Differences in the Binding Affinities of ErbB Family: Heterogeneity in the Prediction of Resistance Mutants
Journal article, 2013
The pressure exerted by drugs targeted to a protein in any therapy inevitably leads to the emergence of drug resistance. One major mechanism of resistance involves the mutation of key residues in the target protein. Drugs that competitively replace a natural substrate are often made ineffective by mutations that reduce the drug’s affinity relative to that of the natural substrate. Hence atomic level understanding of the mechanisms that underlie this behavior is of utmost importance in efforts to design new drugs that can target such mutant proteins. Methods that can predict these mutations before they appear in clinic would be a major advance in the selection of the ppropriate treatment strategy in patients. The present computational approach aims to model this emergence in EGFR and ErbB2 after treatment with the drug lapatinib, by investigating the structural, dynamic and energetic effects on these kinases when bound to the natural substrate ATP and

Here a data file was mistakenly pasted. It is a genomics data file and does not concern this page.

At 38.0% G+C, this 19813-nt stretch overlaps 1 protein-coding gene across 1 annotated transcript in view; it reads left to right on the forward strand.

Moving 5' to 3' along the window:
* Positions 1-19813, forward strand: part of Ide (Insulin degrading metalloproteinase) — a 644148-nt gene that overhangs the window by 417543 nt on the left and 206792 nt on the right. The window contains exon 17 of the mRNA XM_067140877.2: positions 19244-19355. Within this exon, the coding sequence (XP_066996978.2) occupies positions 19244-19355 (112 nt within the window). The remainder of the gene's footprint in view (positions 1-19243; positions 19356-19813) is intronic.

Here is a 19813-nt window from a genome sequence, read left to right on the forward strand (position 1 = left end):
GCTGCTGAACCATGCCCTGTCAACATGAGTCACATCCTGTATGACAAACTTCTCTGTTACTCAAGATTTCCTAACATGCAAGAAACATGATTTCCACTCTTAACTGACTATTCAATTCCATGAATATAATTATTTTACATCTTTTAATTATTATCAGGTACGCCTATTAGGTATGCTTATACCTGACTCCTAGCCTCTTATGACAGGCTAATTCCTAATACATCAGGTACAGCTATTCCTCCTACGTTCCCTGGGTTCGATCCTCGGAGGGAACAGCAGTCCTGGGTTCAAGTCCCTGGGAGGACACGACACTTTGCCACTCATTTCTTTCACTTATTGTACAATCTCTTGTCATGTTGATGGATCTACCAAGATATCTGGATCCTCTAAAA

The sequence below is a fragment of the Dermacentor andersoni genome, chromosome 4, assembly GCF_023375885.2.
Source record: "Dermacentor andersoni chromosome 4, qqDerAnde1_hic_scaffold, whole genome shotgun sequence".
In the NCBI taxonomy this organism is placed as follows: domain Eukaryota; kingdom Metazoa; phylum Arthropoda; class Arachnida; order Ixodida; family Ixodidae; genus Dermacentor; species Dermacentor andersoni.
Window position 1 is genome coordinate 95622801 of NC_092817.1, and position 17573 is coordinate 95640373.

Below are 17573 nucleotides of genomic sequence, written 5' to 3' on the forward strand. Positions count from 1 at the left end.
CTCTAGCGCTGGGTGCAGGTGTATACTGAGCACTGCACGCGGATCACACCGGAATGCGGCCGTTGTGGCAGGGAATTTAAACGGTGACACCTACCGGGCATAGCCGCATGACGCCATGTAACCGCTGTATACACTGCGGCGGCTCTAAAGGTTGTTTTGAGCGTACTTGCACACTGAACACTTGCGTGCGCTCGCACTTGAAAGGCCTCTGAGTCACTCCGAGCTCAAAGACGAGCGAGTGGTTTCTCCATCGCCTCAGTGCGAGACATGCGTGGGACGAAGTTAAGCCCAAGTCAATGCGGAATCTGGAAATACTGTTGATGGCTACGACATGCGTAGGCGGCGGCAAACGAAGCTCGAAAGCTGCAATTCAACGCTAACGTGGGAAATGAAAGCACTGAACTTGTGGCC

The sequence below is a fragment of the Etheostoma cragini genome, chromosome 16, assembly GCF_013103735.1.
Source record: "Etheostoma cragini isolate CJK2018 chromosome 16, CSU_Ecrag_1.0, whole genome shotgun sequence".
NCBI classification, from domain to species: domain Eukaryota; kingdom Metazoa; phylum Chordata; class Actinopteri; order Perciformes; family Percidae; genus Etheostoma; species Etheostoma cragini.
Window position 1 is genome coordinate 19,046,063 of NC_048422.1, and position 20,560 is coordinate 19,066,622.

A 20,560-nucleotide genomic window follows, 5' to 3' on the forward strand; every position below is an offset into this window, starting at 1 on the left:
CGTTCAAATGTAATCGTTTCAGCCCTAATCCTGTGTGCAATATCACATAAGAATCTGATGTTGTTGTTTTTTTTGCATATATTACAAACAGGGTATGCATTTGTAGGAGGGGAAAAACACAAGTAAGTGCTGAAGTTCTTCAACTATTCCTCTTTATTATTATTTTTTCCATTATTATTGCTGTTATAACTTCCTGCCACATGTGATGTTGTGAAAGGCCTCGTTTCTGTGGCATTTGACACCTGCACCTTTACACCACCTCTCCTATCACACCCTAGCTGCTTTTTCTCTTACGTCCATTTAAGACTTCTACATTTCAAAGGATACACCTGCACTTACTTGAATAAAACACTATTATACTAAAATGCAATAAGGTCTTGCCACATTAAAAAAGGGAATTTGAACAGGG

to lapatinib. The study reveals binding modes and subpopulations that are presumably normally cryptic and these have been analyzed extensively here with respect to sites that are predicted to be hotspots for resisting mutations. These positions are compared in the context of currently available data from laboratory-based experiments and mechanistic details, at the atomistic level, of the origin of resistance are developed. The prediction of novel mutations, if validated by their emergence in the clinic, will make these methods as a powerful predictive tool which can be used in the design of new kinase inhibitors.
van der Waals force